Tuesday Jul 02, 2013

JBatch Overview

It seems batch processing is moving more and more into the realm of the Java developer. In recognition of this fact, JBatch (aka Java Batch, JSR 352, Batch Applications for the Java Platform) was added to Java EE 7. In a recent article JBatch specification lead Chris Vignola of IBM provides a high level overview of the API. He discusses the core concepts/motivation, the Job Specification Language, the reader-processor-writer pattern, job operator, job repository, chunking, packaging, partitions, split/flow and the like.

You can also check out the official specification yourself or try things out with the newly released Java EE 7 SDK.

Wednesday Jun 26, 2013

What's New in JMS 2 - Part 1

JMS 2 is one of the most significant parts of Java EE 7. One of the principal goals of the JMS 2 API is improving developer productivity by reducing the amount of code to work with JMS by adopting programming paradigms like higher level abstractions, dependency injection, annotations, runtime exceptions, the builder pattern and intelligent defaults. In a recent OTN article, JMS 2 specification lead Nigel Deakin covers the ease-of-use changes in detail. The article is the first of a two part series on JMS 2. For more visual folks, there is my JMS 2 slide deck:

You can also check out the official specification yourself or try things out with the newly released Java EE 7 SDK.

Tuesday Jun 25, 2013

deny-uncovered-http-methods in Servlet 3.1

Servlet 3.1 is a relatively minor release included in Java EE 7. However, the Java EE foundational API still contains some very important changes. One such set of features are the security enhancements done in Servlet 3.1 such as the new deny-uncovered-http-methods option.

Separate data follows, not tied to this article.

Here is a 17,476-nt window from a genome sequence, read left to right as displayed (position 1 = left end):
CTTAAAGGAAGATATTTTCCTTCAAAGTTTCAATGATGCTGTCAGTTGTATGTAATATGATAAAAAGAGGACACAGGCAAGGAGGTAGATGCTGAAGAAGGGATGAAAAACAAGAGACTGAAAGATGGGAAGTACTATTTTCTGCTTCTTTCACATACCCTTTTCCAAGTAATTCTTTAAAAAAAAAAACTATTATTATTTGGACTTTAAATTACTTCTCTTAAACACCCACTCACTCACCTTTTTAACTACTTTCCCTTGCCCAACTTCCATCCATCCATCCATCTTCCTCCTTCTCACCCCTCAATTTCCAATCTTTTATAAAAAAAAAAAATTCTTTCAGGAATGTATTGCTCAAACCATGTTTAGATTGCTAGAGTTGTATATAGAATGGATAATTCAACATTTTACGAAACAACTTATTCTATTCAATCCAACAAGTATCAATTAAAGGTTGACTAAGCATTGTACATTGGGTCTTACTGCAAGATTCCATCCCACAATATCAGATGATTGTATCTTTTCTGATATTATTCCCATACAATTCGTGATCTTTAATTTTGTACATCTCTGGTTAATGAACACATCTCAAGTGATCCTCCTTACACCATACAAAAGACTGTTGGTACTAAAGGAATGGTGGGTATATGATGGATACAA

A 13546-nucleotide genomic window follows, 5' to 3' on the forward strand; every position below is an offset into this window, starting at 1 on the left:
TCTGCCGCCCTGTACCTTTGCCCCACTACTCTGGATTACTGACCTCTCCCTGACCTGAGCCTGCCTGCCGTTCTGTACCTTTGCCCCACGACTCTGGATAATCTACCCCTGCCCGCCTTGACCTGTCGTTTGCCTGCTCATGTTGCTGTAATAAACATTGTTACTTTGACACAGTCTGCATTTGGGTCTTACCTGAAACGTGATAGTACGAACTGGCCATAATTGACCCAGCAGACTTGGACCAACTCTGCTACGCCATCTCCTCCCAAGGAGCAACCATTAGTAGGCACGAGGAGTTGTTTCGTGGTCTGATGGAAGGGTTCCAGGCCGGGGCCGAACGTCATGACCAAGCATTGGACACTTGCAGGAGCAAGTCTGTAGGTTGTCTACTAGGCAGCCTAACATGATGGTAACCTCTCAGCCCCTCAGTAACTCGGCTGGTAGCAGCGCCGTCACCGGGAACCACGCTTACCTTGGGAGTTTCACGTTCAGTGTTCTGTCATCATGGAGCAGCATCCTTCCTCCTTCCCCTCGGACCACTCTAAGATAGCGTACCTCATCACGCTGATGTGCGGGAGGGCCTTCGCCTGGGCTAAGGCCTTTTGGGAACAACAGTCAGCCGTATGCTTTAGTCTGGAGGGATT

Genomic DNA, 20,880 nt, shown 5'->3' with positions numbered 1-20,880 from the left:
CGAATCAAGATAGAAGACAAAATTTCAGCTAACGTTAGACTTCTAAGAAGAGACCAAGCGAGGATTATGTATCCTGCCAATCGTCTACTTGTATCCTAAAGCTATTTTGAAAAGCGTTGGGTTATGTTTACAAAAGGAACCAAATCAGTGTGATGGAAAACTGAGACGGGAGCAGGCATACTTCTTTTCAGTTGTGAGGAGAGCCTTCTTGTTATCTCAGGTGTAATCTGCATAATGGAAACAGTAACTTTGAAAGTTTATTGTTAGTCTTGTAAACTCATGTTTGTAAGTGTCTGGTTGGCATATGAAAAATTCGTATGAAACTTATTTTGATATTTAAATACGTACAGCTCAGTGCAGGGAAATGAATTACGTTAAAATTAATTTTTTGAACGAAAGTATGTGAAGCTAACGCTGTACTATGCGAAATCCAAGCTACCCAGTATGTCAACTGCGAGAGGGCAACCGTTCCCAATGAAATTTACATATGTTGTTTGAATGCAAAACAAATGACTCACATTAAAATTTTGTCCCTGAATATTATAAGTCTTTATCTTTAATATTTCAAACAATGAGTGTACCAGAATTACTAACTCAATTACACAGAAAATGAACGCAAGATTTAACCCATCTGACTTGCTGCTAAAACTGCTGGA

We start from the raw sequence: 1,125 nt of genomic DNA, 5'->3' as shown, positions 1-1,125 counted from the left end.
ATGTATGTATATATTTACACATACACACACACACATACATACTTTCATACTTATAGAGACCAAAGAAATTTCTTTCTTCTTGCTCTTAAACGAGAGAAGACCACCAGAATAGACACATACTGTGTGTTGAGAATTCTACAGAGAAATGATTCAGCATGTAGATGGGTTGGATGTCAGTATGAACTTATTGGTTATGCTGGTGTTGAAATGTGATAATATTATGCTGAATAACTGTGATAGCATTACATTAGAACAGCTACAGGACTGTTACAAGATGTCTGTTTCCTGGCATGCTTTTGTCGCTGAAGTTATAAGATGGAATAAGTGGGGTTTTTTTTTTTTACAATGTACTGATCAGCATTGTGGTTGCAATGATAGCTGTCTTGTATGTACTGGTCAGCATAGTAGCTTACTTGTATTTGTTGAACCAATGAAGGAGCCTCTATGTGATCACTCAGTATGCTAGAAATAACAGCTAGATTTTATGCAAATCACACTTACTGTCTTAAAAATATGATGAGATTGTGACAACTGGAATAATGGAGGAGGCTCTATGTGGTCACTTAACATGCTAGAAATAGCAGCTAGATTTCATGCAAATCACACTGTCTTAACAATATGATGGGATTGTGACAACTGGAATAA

Servlet 3.1 co-spec lead Shing Wai Chan outlines the use case for the feature and shows you how to use it in a recent code example driven post. You can also check out the official specification yourself or try things out with the newly released Java EE 7 SDK.

Monday Jun 24, 2013

Java EE@NY Java SIG

On May 29th, I presented our flagship Java EE 7 talk at the New York Java Special Interest Group. The NY Java SIG is the first Java User Group in existence (since September 1995) and is the largest Java User Group in North America.

The talk went very well - the official RSVP shows a sold out event with 275 attendees. More details, including the slide deck, posted on my personal blog.

Friday Jun 07, 2013

What's New in CDI 1.1?

Introduced in Java EE 6, CDI is clearly a key API to standardize dependency injection in enterprise Java. A lot of the work related to CDI in Java EE now involves treating CDI as an effective mechanism for unifying the Java EE component model and aligning others specs around it to make for a more cohesive platform. Examples of this on-going effort in Java EE 7 includes aligning the JSF component model/scoping to CDI, decoupling declarative transactions from the EJB component model through the JTA 1.2 @Transactional CDI interceptor, modernizing the JMS 2 API utilizing CDI, better support for CDI in Bean Validation 1.1 and many others.

CDI 1.1 itself is a point release that has a relatively long list of smaller but nonetheless important fixes and enhancements. In a recent blog post, CDI 1.1 specification lead Pete Muir does a good job of listing out the changes. The post is especially valuable for the referenced links that you can dig into to see if any of the changes are immediately useful to you if you have adopted CDI already.

Monday Jun 03, 2013

An Overview of the Java API for WebSocket

The Java API for WebSocket (JSR 356) is one of the key parts of Java EE 7. It allows Java developers to write Java HTML5/WebSocket applications with a simple, fluent, high-level API, both on the client and the server-side. With the official Java EE 7 launch looming there's already a flurry of great articles on topics like JSR 356.